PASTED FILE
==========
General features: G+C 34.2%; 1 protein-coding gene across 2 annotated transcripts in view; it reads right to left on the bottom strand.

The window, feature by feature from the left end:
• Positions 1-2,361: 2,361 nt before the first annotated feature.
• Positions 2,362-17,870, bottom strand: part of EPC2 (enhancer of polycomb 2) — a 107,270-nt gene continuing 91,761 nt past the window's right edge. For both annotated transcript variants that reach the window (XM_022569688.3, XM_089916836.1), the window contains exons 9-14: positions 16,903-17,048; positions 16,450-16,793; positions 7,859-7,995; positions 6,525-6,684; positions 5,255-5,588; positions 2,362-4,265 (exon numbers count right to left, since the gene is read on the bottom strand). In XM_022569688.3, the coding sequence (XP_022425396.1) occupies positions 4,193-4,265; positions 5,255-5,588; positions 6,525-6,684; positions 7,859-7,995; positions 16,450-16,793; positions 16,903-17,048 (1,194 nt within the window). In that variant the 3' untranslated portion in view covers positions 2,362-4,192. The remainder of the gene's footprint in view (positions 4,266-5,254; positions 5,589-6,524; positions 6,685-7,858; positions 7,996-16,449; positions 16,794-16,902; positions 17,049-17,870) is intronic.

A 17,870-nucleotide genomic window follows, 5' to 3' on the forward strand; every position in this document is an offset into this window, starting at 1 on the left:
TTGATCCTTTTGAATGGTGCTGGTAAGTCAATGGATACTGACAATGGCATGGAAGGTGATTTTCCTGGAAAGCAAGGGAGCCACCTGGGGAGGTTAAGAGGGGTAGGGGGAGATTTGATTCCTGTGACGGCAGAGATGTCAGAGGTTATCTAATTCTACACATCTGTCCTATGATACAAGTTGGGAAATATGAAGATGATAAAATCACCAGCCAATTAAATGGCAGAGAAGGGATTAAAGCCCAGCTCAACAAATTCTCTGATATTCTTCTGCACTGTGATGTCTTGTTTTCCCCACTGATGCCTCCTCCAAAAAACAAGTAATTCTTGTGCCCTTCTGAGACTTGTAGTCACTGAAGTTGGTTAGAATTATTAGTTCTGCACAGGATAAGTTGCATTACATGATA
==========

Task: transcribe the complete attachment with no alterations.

General features: G+C 34.2%; 1 protein-coding gene across 2 annotated transcripts in view; it reads right to left on the bottom strand.

The window, feature by feature from the left end:
• Positions 1-2,361: 2,361 nt before the first annotated feature.
• Positions 2,362-17,870, bottom strand: part of EPC2 (enhancer of polycomb 2) — a 107,270-nt gene continuing 91,761 nt past the window's right edge. For both annotated transcript variants that reach the window (XM_022569688.3, XM_089916836.1), the window contains exons 9-14: positions 16,903-17,048; positions 16,450-16,793; positions 7,859-7,995; positions 6,525-6,684; positions 5,255-5,588; positions 2,362-4,265 (exon numbers count right to left, since the gene is read on the bottom strand). In XM_022569688.3, the coding sequence (XP_022425396.1) occupies positions 4,193-4,265; positions 5,255-5,588; positions 6,525-6,684; positions 7,859-7,995; positions 16,450-16,793; positions 16,903-17,048 (1,194 nt within the window). In that variant the 3' untranslated portion in view covers positions 2,362-4,192. The remainder of the gene's footprint in view (positions 4,266-5,254; positions 5,589-6,524; positions 6,685-7,858; positions 7,996-16,449; positions 16,794-16,902; positions 17,049-17,870) is intronic.

A 17,870-nucleotide genomic window follows, 5' to 3' on the forward strand; every position in this document is an offset into this window, starting at 1 on the left:
TTGATCCTTTTGAATGGTGCTGGTAAGTCAATGGATACTGACAATGGCATGGAAGGTGATTTTCCTGGAAAGCAAGGGAGCCACCTGGGGAGGTTAAGAGGGGTAGGGGGAGATTTGATTCCTGTGACGGCAGAGATGTCAGAGGTTATCTAATTCTACACATCTGTCCTATGATACAAGTTGGGAAATATGAAGATGATAAAATCACCAGCCAATTAAATGGCAGAGAAGGGATTAAAGCCCAGCTCAACAAATTCTCTGATATTCTTCTGCACTGTGATGTCTTGTTTTCCCCACTGATGCCTCCTCCAAAAAACAAGTAATTCTTGTGCCCTTCTGAGACTTGTAGTCACTGAAGTTGGTTAGAATTATTAGTTCTGCACAGGATAAGTTGCATTACATGATA